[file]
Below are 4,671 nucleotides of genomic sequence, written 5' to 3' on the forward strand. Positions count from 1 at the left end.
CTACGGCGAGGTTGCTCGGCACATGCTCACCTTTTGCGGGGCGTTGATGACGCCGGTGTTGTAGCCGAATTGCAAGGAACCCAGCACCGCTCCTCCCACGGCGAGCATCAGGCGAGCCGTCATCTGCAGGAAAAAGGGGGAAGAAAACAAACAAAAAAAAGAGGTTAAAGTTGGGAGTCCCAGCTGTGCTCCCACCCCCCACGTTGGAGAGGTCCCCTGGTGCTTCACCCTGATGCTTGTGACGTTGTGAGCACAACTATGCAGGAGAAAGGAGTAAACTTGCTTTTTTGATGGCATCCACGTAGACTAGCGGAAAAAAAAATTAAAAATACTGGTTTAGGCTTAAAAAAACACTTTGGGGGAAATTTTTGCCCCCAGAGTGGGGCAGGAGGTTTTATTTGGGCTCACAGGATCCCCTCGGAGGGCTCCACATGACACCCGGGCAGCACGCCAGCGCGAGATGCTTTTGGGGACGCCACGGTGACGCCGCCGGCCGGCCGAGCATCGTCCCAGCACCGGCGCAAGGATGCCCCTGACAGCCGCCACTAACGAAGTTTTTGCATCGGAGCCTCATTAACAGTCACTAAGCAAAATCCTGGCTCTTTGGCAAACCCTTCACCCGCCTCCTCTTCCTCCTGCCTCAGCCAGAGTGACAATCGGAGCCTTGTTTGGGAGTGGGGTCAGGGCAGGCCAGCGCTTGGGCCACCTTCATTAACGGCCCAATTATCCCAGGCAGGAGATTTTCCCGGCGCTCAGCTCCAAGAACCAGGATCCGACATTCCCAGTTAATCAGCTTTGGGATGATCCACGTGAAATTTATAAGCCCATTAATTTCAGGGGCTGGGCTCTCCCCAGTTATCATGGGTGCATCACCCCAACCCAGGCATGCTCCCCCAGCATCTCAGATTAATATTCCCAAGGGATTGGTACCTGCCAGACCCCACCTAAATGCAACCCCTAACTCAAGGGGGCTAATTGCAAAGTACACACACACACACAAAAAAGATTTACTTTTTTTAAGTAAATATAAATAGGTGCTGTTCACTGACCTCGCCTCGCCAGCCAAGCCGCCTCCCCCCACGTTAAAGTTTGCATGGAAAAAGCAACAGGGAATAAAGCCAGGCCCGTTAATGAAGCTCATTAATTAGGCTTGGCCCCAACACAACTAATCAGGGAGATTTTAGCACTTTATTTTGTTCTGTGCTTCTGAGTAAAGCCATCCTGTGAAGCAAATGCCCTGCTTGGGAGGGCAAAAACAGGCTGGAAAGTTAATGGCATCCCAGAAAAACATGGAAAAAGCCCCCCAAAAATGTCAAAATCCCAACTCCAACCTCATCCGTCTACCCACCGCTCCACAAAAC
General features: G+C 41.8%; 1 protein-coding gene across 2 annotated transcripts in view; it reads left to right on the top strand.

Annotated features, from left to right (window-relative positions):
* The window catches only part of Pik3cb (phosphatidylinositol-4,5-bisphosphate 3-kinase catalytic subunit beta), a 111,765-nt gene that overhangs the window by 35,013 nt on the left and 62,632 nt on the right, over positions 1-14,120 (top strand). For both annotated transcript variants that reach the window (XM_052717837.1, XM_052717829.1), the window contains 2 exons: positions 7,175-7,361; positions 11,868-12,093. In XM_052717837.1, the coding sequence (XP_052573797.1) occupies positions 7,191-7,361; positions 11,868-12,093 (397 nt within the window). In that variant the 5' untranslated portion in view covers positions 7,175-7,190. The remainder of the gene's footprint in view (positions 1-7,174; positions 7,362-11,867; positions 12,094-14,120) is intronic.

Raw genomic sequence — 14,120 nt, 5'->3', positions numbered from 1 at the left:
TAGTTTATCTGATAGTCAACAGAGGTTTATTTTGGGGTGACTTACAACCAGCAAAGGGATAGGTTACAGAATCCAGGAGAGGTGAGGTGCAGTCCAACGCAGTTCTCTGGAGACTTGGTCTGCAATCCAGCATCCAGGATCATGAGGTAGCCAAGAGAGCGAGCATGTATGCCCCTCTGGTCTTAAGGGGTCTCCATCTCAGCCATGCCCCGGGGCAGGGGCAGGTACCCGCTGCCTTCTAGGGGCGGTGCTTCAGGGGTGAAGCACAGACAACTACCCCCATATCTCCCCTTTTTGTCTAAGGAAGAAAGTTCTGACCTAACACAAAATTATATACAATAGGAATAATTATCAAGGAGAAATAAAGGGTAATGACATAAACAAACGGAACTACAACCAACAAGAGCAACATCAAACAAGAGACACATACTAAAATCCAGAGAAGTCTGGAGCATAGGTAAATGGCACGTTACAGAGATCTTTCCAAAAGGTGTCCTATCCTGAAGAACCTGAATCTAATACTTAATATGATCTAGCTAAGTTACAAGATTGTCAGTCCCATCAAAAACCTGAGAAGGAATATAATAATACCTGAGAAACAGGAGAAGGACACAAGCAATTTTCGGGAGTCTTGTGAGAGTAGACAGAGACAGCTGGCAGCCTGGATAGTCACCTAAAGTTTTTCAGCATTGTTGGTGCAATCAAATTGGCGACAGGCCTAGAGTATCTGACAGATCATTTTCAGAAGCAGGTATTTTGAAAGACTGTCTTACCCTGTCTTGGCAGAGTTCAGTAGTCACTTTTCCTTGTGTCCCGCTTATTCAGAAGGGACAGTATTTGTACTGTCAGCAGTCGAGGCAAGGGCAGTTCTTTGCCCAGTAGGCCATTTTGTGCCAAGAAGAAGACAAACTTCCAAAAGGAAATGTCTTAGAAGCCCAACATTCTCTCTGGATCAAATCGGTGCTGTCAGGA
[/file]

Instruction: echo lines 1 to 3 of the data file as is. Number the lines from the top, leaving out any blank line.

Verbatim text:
Below are 4,671 nucleotides of genomic sequence, written 5' to 3' on the forward strand. Positions count from 1 at the left end.
CTACGGCGAGGTTGCTCGGCACATGCTCACCTTTTGCGGGGCGTTGATGACGCCGGTGTTGTAGCCGAATTGCAAGGAACCCAGCACCGCTCCTCCCACGGCGAGCATCAGGCGAGCCGTCATCTGCAGGAAAAAGGGGGAAGAAAACAAACAAAAAAAAGAGGTTAAAGTTGGGAGTCCCAGCTGTGCTCCCACCCCCCACGTTGGAGAGGTCCCCTGGTGCTTCACCCTGATGCTTGTGACGTTGTGAGCACAACTATGCAGGAGAAAGGAGTAAACTTGCTTTTTTGATGGCATCCACGTAGACTAGCGGAAAAAAAAATTAAAAATACTGGTTTAGGCTTAAAAAAACACTTTGGGGGAAATTTTTGCCCCCAGAGTGGGGCAGGAGGTTTTATTTGGGCTCACAGGATCCCCTCGGAGGGCTCCACATGACACCCGGGCAGCACGCCAGCGCGAGATGCTTTTGGGGACGCCACGGTGACGCCGCCGGCCGGCCGAGCATCGTCCCAGCACCGGCGCAAGGATGCCCCTGACAGCCGCCACTAACGAAGTTTTTGCATCGGAGCCTCATTAACAGTCACTAAGCAAAATCCTGGCTCTTTGGCAAACCCTTCACCCGCCTCCTCTTCCTCCTGCCTCAGCCAGAGTGACAATCGGAGCCTTGTTTGGGAGTGGGGTCAGGGCAGGCCAGCGCTTGGGCCACCTTCATTAACGGCCCAATTATCCCAGGCAGGAGATTTTCCCGGCGCTCAGCTCCAAGAACCAGGATCCGACATTCCCAGTTAATCAGCTTTGGGATGATCCACGTGAAATTTATAAGCCCATTAATTTCAGGGGCTGGGCTCTCCCCAGTTATCATGGGTGCATCACCCCAACCCAGGCATGCTCCCCCAGCATCTCAGATTAATATTCCCAAGGGATTGGTACCTGCCAGACCCCACCTAAATGCAACCCCTAACTCAAGGGGGCTAATTGCAAAGTACACACACACACACAAAAAAGATTTACTTTTTTTAAGTAAATATAAATAGGTGCTGTTCACTGACCTCGCCTCGCCAGCCAAGCCGCCTCCCCCCACGTTAAAGTTTGCATGGAAAAAGCAACAGGGAATAAAGCCAGGCCCGTTAATGAAGCTCATTAATTAGGCTTGGCCCCAACACAACTAATCAGGGAGATTTTAGCACTTTATTTTGTTCTGTGCTTCTGAGTAAAGCCATCCTGTGAAGCAAATGCCCTGCTTGGGAGGGCAAAAACAGGCTGGAAAGTTAATGGCATCCCAGAAAAACATGGAAAAAGCCCCCCAAAAATGTCAAAATCCCAACTCCAACCTCATCCGTCTACCCACCGCTCCACAAAAC
General features: G+C 41.8%; 1 protein-coding gene across 2 annotated transcripts in view; it reads left to right on the top strand.